“Friends are the family we choose for ourselves . . .”
I stepped off of the plane with a stomach full of butterflies. There was excitement mixed with fear. I’d just landed in Newfoundland for my first ministry teaching job. I knew no one. I was surrounded by rock and water, miles away from family.
It was such a huge change for me. I kept busy teaching, ministering in the church and settling into my apartment. I loved this new life, but I definitely missed my family. There’s something special about family. I kept busy with my responsibilities, but began to pray for “family” in Newfoundland.
God answered my prayers in an abundant way. He blessed me with a Malachi 3:10 blessing, “…if I will not open you the windows of heaven, and pour you out a blessing, that there shall not be room enough to receive it.”
I met a very special family who became a blessing to me. They became my “Newfoundland” family. They invited me over for meals, reached out to me when I was sick and just generally looked out for me.
I began to spend many hours with this family. I was invited over every Sunday for “Sunday dinner.” If I was lonely, I could drop in and find someone to watch a movie with or chat with. When I had a rough day, I could always find one of them to talk to. They became a huge blessing in my life.
Not only was this family a blessing to me, their extended family became a blessing to me as well. They accepted me as part of their family and invited me to all family functions. The extended family got together every holiday and had a huge meal. I always knew that I was welcome and I began to spend holidays with this family when I was away from home.
Their family functions were wonderful to attend. They loved each other and had so much fun together. There were no harsh words or family drama. Every one cared about each other.
I learned so much from them and such things that I have carried with me as I started my own home. Some I’ve not been able to put into practice yet, since I live in a small mini home. I also need to work on more of them!
· People, not the meal are important.
I often fall into the trap of worrying about how good my meal will be, but really this is secondary to reaching out to people. People may not remember the meal, but they’ll remember the kindness you showed to them.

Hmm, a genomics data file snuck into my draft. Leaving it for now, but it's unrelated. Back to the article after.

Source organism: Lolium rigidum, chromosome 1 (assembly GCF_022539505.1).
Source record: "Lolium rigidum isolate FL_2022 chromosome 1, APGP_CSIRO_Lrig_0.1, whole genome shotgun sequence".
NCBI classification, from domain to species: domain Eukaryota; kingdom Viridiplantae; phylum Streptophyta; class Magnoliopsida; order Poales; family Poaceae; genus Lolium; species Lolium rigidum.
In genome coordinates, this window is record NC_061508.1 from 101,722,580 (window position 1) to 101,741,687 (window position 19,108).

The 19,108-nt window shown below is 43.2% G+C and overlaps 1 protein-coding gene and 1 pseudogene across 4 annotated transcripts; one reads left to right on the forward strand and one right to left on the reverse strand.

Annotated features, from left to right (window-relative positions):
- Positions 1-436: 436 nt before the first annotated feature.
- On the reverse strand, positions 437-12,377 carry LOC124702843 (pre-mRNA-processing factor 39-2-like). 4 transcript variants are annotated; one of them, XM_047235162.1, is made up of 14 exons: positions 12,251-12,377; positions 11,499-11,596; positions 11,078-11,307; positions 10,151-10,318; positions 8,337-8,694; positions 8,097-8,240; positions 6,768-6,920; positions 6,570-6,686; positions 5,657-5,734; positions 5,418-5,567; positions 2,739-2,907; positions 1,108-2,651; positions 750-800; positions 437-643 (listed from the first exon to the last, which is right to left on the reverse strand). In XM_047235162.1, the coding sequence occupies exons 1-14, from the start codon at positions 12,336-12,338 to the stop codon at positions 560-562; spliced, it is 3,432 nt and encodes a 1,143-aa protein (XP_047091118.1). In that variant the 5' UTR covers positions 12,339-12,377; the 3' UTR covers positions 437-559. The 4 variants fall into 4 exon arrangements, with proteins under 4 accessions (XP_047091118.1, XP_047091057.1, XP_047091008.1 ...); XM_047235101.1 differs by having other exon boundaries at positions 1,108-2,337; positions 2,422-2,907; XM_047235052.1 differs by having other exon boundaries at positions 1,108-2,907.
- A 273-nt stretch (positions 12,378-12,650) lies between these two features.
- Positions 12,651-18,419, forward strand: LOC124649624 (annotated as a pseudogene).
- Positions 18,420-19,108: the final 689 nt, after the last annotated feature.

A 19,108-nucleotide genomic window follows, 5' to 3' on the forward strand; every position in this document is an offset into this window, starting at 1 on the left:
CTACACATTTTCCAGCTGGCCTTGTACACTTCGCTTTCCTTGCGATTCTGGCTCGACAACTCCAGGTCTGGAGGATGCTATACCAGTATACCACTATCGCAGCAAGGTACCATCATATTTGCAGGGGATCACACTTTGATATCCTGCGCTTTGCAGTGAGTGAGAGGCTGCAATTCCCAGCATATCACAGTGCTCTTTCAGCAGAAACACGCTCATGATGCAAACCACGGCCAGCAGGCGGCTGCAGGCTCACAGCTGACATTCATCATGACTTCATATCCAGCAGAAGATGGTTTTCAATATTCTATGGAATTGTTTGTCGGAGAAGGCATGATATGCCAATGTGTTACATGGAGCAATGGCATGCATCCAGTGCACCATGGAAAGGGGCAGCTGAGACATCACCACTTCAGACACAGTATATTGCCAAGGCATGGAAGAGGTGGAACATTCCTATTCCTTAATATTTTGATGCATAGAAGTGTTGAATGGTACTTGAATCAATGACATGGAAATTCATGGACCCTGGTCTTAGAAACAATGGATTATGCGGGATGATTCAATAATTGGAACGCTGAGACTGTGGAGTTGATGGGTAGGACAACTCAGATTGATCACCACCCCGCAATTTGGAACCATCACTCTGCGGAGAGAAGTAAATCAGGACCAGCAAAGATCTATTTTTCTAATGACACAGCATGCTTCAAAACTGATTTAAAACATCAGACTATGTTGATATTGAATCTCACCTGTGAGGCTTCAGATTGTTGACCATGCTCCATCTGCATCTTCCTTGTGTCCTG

· You entertain to bless, not impress.
Another lady who I met in Newfoundland taught me this important lesson. She was so good at inviting visitors at church over for lunch immediately following the service. She didn’t have anything “special” planned, but she shared what she had. Her house may not have been just “spring-cleaned”, but no one noticed. People appreciated her friendly, down-to-earth style.
· Space isn’t that important.
I sometimes use the excuse that I don’t have enough space. Often when I was with my “Newfoundland” family, it was crowded and we didn’t have as much space as we could have used (there could be 20+ people there), but it didn’t matter. Everyone was happy to be together and made the best of the situation!
· More than one dessert takes everything to a new level.
Ok. So this one is a bit funny, but it’s so true! There’s nothing like a few good Newfoundland desserts! Google them – you won’t be disappointed!
· It doesn’t have to be fancy.
Everyone has their niche. Some people have the “touch.” Everything matches perfectly. Decorations are beautiful and you feel as if you’ve stepped into magazine pages. Others have a simpler house with more traditional decor. Regardless of how a house is decorated or a meal is presented, it’s not about the decorations or presentation! It’s about showing others that you care about them.
· Some of the best memories will be made.
As I look back to my seven years spent in Newfoundland, some of my most special memories were made with my extended “Newfoundland” family. They took me in and blessed me in a very special way.
I’ve been in Nova Scotia for the last four years, and I’ve been able to spend Christmas with my family and my husband’s family. I’m thankful to be close to family again, but every Christmas I dream of being able to go back to Newfoundland for one more Newfie Christmas.
Jessica Hiltz is an elementary and music teacher living with husband Jonathan in Nova Scotia’s Annapolis Valley. As a freelance author, she enjoys writing on a topic that has affected her life as a Christian woman and that has brought her closer to other women concerned with the same area: infertility. Having found that life is fulfilling in full-time Christian service, Jessica can most often be found enjoying the company of children, whether it be in the classroom, at the piano, or in children’s church.